OCT 17, 2020 8:23 AM PDT

Improving carbon capture technologies using membranes

Researchers from the International Institute for Carbo-Neutral Energy Research (I2CNER), Kyushu University and NanoMembrane Technologies Inc. in Japan are using organic polymer membranes to develop models for highly efficient direct air capture (DAC) technologies. The paper was published recently in Nature Polymer Journal.

DAC refers to the capture of carbon dioxide from the air and is touted as one of the technologies currently being investigated in the growing field of negative emissions design. Technologies such as DAC aim to maintain global warming below 1.5 °C, as has been recommended by the Intergovernmental Panel for Climate Change (IPCC), which stated that it would be necessary not only to reduce our current carbon emissions but also reduce the current levels of atmospheric carbon already emitted.

Current DAC technologies traditionally use sorbent-based systems where CO2 is trapped in the solution or on the surface of the porous solids covered with the compounds with high CO2 affinity. A downside of this form of technology is its high expense.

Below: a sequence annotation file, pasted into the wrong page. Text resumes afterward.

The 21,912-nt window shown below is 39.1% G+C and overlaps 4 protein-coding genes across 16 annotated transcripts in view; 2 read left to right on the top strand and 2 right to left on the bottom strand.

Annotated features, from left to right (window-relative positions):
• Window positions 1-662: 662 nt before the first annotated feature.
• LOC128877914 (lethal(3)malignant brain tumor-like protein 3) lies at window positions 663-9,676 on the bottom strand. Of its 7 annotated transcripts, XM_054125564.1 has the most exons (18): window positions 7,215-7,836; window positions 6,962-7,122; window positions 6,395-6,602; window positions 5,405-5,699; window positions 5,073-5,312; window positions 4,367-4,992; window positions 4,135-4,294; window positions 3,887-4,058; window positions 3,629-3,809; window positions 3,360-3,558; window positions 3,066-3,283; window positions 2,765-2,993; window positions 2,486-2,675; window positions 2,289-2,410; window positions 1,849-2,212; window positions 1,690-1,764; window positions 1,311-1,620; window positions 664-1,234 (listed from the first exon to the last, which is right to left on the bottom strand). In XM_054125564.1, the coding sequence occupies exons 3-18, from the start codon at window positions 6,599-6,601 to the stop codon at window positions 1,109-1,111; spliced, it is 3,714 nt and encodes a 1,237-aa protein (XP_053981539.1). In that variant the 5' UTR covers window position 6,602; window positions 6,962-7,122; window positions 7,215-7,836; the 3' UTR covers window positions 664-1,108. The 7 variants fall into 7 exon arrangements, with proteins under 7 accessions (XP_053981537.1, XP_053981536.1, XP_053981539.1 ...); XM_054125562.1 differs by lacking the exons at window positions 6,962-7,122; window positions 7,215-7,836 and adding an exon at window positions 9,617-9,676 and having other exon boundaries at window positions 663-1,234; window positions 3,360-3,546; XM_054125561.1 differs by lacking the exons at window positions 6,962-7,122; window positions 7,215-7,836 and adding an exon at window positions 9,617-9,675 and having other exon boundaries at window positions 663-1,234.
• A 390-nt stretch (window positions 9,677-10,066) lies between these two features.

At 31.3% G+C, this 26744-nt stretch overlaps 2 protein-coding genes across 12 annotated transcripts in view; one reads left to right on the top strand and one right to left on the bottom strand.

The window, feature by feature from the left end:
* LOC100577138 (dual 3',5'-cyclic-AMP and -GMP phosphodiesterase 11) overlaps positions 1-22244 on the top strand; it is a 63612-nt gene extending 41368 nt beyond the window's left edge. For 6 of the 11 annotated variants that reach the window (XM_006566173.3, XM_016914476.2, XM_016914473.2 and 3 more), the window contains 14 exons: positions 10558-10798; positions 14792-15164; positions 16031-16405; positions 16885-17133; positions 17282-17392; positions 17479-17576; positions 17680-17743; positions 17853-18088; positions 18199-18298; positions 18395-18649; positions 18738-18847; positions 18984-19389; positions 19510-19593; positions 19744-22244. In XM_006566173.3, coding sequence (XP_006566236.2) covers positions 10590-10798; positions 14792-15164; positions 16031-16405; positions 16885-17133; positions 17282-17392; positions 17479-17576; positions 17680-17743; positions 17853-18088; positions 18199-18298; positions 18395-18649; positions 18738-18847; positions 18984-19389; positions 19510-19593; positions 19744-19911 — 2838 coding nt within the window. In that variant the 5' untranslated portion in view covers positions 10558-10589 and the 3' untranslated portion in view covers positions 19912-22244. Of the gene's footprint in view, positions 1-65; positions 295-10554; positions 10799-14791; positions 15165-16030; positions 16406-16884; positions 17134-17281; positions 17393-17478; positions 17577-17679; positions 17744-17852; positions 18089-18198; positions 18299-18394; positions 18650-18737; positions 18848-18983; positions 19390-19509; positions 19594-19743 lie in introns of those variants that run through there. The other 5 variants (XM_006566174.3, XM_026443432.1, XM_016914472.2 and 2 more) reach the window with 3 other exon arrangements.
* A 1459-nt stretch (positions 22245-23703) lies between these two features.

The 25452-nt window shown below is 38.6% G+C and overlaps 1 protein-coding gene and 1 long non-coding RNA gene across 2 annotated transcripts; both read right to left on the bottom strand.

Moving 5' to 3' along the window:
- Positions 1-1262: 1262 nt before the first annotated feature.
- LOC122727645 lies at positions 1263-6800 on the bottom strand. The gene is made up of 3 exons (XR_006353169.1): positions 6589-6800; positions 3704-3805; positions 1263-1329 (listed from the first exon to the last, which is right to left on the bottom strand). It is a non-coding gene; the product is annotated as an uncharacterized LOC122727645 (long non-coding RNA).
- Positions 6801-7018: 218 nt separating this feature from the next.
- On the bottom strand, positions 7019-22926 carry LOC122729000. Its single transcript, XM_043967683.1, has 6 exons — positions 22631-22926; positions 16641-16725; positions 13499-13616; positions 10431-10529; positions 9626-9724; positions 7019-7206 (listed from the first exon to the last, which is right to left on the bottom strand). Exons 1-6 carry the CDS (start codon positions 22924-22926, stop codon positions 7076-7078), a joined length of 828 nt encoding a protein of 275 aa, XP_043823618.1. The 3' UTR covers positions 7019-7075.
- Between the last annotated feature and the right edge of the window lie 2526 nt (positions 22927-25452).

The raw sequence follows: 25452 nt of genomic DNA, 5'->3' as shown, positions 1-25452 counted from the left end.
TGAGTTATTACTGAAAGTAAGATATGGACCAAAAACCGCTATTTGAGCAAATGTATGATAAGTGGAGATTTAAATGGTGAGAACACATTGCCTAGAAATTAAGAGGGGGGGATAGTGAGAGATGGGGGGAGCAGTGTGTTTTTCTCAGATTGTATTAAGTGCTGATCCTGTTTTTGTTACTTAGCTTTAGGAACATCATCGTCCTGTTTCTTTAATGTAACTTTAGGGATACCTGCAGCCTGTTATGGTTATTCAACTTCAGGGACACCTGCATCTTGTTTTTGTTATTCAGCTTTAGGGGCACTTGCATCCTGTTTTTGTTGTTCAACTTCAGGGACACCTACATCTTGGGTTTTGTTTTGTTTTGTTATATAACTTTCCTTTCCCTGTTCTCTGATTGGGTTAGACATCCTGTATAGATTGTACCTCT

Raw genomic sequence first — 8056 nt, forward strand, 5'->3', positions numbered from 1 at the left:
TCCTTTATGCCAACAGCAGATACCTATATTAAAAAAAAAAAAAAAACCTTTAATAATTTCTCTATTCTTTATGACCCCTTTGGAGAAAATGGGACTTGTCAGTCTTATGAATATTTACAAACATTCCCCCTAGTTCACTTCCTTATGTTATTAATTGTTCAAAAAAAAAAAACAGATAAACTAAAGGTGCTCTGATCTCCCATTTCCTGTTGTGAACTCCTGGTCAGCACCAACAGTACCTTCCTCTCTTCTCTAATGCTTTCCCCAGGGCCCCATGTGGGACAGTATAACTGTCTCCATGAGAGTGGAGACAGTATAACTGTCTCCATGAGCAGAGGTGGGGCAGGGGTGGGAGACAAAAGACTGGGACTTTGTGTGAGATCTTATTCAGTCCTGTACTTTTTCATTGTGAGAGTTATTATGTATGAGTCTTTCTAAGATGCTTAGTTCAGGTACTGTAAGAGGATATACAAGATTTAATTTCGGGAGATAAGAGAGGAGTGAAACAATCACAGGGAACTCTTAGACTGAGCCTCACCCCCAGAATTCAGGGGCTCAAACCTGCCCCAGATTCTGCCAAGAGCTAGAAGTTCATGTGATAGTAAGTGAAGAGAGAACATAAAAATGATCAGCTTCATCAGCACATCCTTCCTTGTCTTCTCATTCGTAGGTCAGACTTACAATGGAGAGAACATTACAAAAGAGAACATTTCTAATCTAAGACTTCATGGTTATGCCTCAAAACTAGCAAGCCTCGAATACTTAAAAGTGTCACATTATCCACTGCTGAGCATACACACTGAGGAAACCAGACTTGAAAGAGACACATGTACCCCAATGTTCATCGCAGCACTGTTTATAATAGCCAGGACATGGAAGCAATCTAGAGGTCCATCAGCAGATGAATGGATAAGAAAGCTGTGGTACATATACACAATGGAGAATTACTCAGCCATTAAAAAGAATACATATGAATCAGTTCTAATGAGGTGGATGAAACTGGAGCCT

In order to address this dilemma, the research team decided to use membrane-based DAC, manipulating it in order to increase efficiency levels. “The multistage membrane separation process was employed in process simulation to estimate the energy requirements for membrane-based DAC (m-DAC),” write the authors. “Based on the analysis, we propose the target membrane separation performance required for m-DAC with competitive energy expenses.”

The team showed a multi-stage application separation process is capable of achieving the preconcentration of air CO2 (0.04%) to 40%. These concentrations are competitive with other technologies.

The researchers hope that membrane-based DAC will pave the path for establishing a circular CO2 economy. Since the success of their findings, the Kyushu University team has initiated the Moonshot Research and Development Program in order to begin using their membrane-based DAC technology.  

Sources: Nature Polymer Journal, Eureka Alert

About the Author
  • Kathryn is a curious world-traveller interested in the intersection between nature, culture, history, and people. She has worked for environmental education non-profits and is a Spanish/English interpreter.
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